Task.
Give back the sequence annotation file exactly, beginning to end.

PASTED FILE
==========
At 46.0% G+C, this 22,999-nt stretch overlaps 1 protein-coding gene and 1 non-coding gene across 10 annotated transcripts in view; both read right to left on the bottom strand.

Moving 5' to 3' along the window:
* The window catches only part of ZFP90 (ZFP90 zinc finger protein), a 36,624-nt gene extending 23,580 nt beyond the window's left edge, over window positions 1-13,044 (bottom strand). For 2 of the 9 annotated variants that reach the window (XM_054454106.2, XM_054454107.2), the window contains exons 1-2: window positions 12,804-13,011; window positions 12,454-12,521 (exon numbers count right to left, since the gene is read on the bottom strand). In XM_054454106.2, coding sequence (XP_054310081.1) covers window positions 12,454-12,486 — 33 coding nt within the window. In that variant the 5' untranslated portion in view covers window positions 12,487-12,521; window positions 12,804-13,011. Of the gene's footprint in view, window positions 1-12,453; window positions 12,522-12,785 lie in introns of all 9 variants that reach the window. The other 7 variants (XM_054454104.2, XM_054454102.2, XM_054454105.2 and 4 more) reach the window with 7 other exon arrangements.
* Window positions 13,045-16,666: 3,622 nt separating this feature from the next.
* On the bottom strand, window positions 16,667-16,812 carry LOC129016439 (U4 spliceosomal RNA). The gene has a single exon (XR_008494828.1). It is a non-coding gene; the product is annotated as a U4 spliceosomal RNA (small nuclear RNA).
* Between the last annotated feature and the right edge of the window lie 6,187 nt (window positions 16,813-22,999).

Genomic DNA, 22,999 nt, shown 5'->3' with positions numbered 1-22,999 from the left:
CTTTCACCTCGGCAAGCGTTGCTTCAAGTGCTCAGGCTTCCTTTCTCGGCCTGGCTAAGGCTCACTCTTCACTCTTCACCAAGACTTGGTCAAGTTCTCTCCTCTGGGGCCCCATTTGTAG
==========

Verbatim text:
At 46.0% G+C, this 22,999-nt stretch overlaps 1 protein-coding gene and 1 non-coding gene across 10 annotated transcripts in view; both read right to left on the bottom strand.

Moving 5' to 3' along the window:
* The window catches only part of ZFP90 (ZFP90 zinc finger protein), a 36,624-nt gene extending 23,580 nt beyond the window's left edge, over window positions 1-13,044 (bottom strand). For 2 of the 9 annotated variants that reach the window (XM_054454106.2, XM_054454107.2), the window contains exons 1-2: window positions 12,804-13,011; window positions 12,454-12,521 (exon numbers count right to left, since the gene is read on the bottom strand). In XM_054454106.2, coding sequence (XP_054310081.1) covers window positions 12,454-12,486 — 33 coding nt within the window. In that variant the 5' untranslated portion in view covers window positions 12,487-12,521; window positions 12,804-13,011. Of the gene's footprint in view, window positions 1-12,453; window positions 12,522-12,785 lie in introns of all 9 variants that reach the window. The other 7 variants (XM_054454104.2, XM_054454102.2, XM_054454105.2 and 4 more) reach the window with 7 other exon arrangements.
* Window positions 13,045-16,666: 3,622 nt separating this feature from the next.
* On the bottom strand, window positions 16,667-16,812 carry LOC129016439 (U4 spliceosomal RNA). The gene has a single exon (XR_008494828.1). It is a non-coding gene; the product is annotated as a U4 spliceosomal RNA (small nuclear RNA).
* Between the last annotated feature and the right edge of the window lie 6,187 nt (window positions 16,813-22,999).

Genomic DNA, 22,999 nt, shown 5'->3' with positions numbered 1-22,999 from the left:
CTTTCACCTCGGCAAGCGTTGCTTCAAGTGCTCAGGCTTCCTTTCTCGGCCTGGCTAAGGCTCACTCTTCACTCTTCACCAAGACTTGGTCAAGTTCTCTCCTCTGGGGCCCCATTTGTAG